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Amid the bustle of Lisbon’s dusk, I lined up with a group of Portuguese conscript soldiers for my yellow fever jab. It was 1974, revolution was in the air, colonies were being liberated, and I was off to Africa. The soldiers were going to Angola and Mozambique: I was heading to Portuguese Guinea. It would become independent in two days time. It was the sort of exotic assignment I had dreamed of when I first became a foreign correspondent.

I had to make sure I got back for my child’s birth in England, due in a week or so. Also, it was not quite clear where independence would be celebrated – somewhere up in the jungle apparently. Sitting alone in the plane taking me out there, all this did not prey much on my mind; I would find my way.

When I stepped out of the plane, a wave of damp heat enveloped me, and I thought I would not make it to the hut on the edge of the airfield. My gung-ho enthusiasm sagged. But after a night in a dingy bungalow, I was off on a Portuguese military transport, accompanied by distinguished African guests and French press photographers. 

First stop was a military airstrip the Portuguese had built themselves in the bush. But the ceremony was not there. We piled into Volvo trucks purchased with kind donations from Swedish ladies opposed to Portugal’s colonialism. Bumping and splashing through puddles on a red earth track, I vaguely wondered about mines. We met nobody.

Several hours later, we came upon searchlights and a tall barbed wire fence. It was a fortified village. The Portuguese military had built these elaborate defences to ward off guerrillas. They had learned the strategy from the Americans, who had done the same in Vietnam. It proved as useless to the Portuguese as it had been for the Americans. I was witnessing the collapse of an empire. The fence no longer kept anybody out, there was nobody left to shine lights on intruders, and the village was deserted. From one day to the next, they had become meaningless structures, gently rotting in the jungle.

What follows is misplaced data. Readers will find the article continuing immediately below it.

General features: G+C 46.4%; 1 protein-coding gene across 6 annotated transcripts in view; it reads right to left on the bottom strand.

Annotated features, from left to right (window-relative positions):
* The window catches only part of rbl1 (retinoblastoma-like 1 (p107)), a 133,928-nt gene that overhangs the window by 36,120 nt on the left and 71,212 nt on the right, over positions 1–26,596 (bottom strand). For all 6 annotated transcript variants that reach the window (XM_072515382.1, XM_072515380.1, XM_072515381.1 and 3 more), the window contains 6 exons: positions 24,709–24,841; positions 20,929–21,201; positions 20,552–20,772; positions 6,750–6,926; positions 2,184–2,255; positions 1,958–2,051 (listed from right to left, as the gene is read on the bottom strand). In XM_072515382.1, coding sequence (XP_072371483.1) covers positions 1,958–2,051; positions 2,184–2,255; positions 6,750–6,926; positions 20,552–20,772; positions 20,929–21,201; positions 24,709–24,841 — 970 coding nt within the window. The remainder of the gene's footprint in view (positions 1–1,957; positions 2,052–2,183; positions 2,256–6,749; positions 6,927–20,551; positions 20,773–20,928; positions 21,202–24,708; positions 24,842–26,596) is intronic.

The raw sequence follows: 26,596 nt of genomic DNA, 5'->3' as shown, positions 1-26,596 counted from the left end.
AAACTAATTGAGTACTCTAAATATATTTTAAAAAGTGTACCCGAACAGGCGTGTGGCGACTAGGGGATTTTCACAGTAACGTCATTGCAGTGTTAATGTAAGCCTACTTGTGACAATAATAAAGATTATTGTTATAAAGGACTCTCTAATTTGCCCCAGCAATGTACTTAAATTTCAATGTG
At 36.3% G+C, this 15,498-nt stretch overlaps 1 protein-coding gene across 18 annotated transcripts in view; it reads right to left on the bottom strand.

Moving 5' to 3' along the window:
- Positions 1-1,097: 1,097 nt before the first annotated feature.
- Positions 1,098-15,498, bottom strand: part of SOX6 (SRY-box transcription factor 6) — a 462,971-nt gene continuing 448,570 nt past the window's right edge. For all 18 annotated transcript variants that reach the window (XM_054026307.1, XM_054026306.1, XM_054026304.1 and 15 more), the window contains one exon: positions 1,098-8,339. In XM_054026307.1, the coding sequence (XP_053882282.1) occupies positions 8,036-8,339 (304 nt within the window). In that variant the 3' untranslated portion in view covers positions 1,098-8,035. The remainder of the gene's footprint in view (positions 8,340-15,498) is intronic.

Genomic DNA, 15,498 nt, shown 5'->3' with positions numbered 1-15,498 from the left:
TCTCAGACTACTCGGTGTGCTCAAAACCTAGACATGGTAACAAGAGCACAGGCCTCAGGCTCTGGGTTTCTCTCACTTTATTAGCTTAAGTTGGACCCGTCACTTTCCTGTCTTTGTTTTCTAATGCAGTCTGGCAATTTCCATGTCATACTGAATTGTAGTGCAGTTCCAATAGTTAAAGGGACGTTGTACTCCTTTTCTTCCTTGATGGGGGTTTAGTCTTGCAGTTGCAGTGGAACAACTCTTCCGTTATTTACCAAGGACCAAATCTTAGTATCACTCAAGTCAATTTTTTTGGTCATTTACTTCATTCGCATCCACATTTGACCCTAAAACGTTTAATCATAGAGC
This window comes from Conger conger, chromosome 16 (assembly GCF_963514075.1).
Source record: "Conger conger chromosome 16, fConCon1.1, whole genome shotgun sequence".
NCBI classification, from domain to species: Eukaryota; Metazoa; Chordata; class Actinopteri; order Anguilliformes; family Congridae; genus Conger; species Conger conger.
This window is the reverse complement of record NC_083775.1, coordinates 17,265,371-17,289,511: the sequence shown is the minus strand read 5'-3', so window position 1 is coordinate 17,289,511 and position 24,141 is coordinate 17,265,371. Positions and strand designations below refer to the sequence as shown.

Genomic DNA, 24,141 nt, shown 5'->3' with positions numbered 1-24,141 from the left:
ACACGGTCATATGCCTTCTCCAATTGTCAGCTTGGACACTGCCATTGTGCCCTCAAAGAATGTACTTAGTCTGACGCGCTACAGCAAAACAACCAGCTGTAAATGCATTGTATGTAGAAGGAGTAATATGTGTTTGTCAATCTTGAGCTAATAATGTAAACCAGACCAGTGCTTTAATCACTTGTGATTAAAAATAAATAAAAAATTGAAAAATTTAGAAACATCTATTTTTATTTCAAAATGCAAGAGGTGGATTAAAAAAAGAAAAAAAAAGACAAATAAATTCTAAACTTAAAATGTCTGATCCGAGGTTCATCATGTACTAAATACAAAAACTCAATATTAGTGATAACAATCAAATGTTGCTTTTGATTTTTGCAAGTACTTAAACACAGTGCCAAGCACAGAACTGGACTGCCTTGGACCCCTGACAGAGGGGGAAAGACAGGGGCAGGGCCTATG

Liberation movement guerrillas circled us as we descended from the truck. A tall commander with a black beard looking like Fidel Castro informed us we could go no further.  I was impressed by his fluent American English, until the penny dropped, and I realized he was a Cuban “proxy” soldier helping the Soviet Union consolidate Marxist rule across Africa.

The French photographers launched into decidedly un-Marxist invective. Machine guns were cocked. Were we going to fight our way to the ceremony? Then the tension collapsed. We had failed. The birth of this new nation was not for us. We were left standing in the middle of nowhere. A wooden sign inscribed by a homesick Portuguese soldier read “Lisbon, 10,000 kms.” A Portuguese air force pilot with a pencil-thin moustache later took us back to the capital in his helicopter. He flew directly at every tree in the jungle before popping over the top, none too confident he would not be shot at.

Later that evening, on the verandah of the seedy bungalow, a Gambian ambassador back from the interior described the ceremony to me. Educated at Oxford University, he expressed polite regret that the new Marxist regime of Guinea-Bissau did not subscribe to democratic principles as much as one would have wished.